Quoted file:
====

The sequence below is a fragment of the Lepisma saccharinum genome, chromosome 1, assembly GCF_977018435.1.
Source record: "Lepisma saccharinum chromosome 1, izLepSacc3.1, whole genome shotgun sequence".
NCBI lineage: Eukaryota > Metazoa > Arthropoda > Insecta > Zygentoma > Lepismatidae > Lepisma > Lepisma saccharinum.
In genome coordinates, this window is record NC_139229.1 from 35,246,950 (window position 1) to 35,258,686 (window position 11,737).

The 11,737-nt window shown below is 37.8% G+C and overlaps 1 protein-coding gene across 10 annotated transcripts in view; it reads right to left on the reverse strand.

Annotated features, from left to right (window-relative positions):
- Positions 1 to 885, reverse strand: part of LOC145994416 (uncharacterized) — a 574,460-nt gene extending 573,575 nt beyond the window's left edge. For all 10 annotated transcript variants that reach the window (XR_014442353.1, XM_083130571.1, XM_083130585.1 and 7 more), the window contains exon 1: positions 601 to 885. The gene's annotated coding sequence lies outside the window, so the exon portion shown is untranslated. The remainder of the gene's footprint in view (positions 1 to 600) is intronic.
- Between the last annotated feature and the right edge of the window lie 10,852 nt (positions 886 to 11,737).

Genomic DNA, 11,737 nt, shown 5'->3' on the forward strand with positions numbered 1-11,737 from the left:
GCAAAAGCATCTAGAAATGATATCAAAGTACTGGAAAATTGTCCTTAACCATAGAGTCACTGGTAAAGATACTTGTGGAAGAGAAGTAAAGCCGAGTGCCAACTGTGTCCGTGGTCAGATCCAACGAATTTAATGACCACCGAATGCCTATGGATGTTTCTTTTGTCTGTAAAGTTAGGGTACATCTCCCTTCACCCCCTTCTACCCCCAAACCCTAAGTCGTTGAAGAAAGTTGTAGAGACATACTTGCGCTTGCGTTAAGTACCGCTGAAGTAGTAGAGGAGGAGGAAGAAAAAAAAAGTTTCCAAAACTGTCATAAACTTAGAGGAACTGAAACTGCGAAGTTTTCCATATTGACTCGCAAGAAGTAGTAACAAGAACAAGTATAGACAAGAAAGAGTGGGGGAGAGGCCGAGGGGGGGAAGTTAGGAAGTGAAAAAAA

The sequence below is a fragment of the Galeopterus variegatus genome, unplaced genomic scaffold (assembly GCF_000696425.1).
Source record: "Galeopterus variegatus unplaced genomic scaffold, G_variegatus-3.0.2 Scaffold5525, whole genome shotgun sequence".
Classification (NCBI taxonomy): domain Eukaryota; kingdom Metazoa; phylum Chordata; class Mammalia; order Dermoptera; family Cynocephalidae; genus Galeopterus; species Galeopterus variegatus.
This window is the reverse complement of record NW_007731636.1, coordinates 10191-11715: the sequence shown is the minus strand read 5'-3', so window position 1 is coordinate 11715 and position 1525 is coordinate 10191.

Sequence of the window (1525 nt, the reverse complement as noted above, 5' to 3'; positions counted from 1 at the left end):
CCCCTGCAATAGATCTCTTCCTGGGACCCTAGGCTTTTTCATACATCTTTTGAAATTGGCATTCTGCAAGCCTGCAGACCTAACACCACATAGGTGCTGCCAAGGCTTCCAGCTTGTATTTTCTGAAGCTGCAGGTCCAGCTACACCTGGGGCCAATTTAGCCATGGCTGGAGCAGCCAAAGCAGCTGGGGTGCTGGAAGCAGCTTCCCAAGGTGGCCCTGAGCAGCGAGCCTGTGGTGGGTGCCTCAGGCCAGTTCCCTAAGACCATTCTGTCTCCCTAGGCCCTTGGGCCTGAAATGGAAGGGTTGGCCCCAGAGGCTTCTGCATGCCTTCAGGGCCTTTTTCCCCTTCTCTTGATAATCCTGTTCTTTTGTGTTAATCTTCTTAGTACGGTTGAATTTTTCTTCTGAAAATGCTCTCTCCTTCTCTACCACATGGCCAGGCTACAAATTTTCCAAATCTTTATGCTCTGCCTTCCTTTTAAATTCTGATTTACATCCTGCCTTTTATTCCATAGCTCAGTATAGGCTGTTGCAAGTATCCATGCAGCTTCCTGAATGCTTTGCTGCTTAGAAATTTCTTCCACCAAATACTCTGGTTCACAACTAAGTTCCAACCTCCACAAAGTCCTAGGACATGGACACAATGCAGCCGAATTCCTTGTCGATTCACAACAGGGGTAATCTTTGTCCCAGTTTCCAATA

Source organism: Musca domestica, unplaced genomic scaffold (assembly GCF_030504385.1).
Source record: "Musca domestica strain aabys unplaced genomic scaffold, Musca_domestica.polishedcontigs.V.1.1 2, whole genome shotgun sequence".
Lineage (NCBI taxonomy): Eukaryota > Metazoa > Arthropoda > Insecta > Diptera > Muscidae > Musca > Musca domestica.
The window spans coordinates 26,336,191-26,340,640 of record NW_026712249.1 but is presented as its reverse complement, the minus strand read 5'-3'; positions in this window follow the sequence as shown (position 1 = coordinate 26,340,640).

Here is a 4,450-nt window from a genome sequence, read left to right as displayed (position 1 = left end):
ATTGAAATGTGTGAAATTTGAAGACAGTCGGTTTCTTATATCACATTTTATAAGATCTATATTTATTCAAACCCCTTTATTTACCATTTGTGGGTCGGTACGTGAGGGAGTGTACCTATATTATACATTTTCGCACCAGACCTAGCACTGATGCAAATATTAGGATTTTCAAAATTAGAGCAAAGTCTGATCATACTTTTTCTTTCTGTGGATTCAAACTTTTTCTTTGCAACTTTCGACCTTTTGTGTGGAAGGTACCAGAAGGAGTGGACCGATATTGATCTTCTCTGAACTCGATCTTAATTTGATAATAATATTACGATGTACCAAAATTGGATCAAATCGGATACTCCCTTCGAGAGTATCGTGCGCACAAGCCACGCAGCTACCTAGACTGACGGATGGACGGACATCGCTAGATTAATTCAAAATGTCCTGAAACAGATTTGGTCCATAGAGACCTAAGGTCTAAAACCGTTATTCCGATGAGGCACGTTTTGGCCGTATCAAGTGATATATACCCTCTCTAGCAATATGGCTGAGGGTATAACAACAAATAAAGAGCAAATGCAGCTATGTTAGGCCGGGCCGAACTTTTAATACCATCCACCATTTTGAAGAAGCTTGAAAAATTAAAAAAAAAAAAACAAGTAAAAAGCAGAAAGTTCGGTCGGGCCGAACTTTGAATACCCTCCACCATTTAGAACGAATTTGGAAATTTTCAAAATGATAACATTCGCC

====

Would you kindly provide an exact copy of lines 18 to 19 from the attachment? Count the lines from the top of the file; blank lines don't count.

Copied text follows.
Source record: "Musca domestica strain aabys unplaced genomic scaffold, Musca_domestica.polishedcontigs.V.1.1 2, whole genome shotgun sequence".
Lineage (NCBI taxonomy): Eukaryota > Metazoa > Arthropoda > Insecta > Diptera > Muscidae > Musca > Musca domestica.